Property Investing Trends - Projections for 2015
The key is to appreciate and interrogate your local market information. Just because property prices may have increased around 15% in London in 2014, it is useless to you if all of your property purchases are based in Bolton. To hear that student accommodation requests are outstripping supply in your local town is not helpful when you focus your portfolio on middle income employed rentals.
According to a recent article from the Daily Telegraph, the latest trend in buy to let property investment in the UK is the newly named 'refurbish to let' philosophy.
What does that mean exactly? Well, as the name suggests it is all about making a healthier profit through buying a run-down property and doing it up before renting it out to tenants. How so? Well, the price of property in the UK is beginning to pick up again - which means there is no longer any real bargains out there to be snapped up at auction. No, the only way you will find one of those instant money makers is to buy cheap and finance your renovation process.
Coupled to this is the fact that the mortgage rate is set to increase any day, the instruction to buy an 'ordinary' property without work needing done to it, isn't on the property strategy of many investors I know. And nor is it likely to be as the UK property market begins its slow recovery back to normality.
Doing up a property means a lot more work of course (whether you are attempting to carry out the actual work yourself or you are managing a DIY project with various contractors). And when we say a lot, we do mean a massive amount, such as adding more rooms, extending a kitchen and building a roof extension. It's a clever strategy.
The drawback however is the difficulty getting hold of finance to do the renovation work in the first place. There are renovation mortgages available, but they are few and far between. But the plus side? As well as adding value to the property, the new renovation work - provided it's done well - should also attract a better class of tenant.
House of Multiple Occupancy (HMO) investment
Despite the huge amounts of work involved in their upkeep - not to mention new and tougher laws introduced in recent years designed to make registration with local authorities mandatory (the latter in a bid to quash rogue landlords), HMOs have always been extremely popular with the braver property investor. This is especially so in areas with high student populations or cities. With their numerous tenants, HMOs always brought in the best yields, and nothing has changed in that respect.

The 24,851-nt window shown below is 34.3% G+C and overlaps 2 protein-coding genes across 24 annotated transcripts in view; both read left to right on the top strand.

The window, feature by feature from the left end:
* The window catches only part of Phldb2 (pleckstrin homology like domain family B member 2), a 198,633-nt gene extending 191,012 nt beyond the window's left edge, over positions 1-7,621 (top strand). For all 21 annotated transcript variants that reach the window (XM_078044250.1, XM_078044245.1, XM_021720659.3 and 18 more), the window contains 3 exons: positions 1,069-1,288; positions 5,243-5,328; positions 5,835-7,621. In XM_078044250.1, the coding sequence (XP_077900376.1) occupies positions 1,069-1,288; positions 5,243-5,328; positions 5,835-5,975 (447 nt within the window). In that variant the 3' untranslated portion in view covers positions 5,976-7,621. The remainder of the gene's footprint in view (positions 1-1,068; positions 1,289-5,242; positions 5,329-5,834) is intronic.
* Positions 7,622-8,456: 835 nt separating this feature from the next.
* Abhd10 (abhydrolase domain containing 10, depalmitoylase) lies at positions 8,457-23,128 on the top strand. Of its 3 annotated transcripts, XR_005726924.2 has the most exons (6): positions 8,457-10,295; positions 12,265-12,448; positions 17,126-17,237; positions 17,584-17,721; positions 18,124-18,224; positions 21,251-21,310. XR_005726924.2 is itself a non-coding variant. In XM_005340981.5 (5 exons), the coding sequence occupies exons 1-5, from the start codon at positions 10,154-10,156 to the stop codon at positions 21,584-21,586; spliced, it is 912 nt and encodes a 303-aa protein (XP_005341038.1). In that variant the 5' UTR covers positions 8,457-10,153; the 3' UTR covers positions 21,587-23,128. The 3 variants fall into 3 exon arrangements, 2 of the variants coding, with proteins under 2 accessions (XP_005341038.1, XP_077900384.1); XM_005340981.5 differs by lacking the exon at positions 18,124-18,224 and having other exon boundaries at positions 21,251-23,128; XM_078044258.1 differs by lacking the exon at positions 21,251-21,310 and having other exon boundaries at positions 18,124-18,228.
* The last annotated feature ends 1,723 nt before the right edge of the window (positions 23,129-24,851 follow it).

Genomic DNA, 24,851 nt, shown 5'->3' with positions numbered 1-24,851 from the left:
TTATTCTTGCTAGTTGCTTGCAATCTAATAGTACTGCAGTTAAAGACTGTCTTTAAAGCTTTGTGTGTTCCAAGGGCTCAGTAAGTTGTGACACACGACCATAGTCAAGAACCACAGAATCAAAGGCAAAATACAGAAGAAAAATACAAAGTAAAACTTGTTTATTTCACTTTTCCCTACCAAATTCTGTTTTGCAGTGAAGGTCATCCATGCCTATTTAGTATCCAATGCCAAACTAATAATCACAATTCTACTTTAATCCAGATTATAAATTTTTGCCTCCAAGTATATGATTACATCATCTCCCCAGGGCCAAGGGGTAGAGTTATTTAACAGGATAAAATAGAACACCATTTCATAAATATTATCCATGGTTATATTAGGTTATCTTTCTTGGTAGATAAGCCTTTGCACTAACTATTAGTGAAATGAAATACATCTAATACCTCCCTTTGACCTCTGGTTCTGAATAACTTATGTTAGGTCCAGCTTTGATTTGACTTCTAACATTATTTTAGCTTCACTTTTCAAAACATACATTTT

The latest trends in student digs are 'pods.' These compact new, purpose-built city digs are usually snapped up by wealthy parents in a 'fractional ownership' deal whereby the tenants has a short-term rental guarantee. They don't have to worry about the upkeep either since the whole building is looked after by an independent factoring firm.
Fashion for eco-houses
Although they haven't gone up for some time, utility costs are at the back of every householder's mind (and especially tenants who already feel hard done by because they are paying high rents considering the small mortgage lending rates). As a result rented homes which have eco measures such as first class insulation, triple glazing and even solar panels and ground source pumps will all be snapped up quicker than those homes with a huge gas guzzling boiler.
Demand for high-tech appliances
Many youngsters have grown up with gadgets during their teens and simply can't envisage a home without a flat screen TV, app-run music centre, LED flashing lights and, of course, smartphones chargers. Then there is the 'apparent' need for access to high-speed broadband in every room in the house.
Change in direction
London still demands the highest rents but the best yields are now being found in the north and midlands where property maybe doesn't move as quickly as it does down south, but is certainly a lot less expensive to buy in the first place and there is little chance of being squeezed out financially (and perhaps literally) by a rich Arabian businessman. London is becoming a little too self-assured of its success when it comes to property prices (at one point property prices were falling everywhere in the UK except London where they soared thanks to the input of foreign investors).
Meanwhile, upmarket estate agency Savills claim that a report commissioned by them showed that house prices in Scotland were expected to increase by around 18 per cent within four years.
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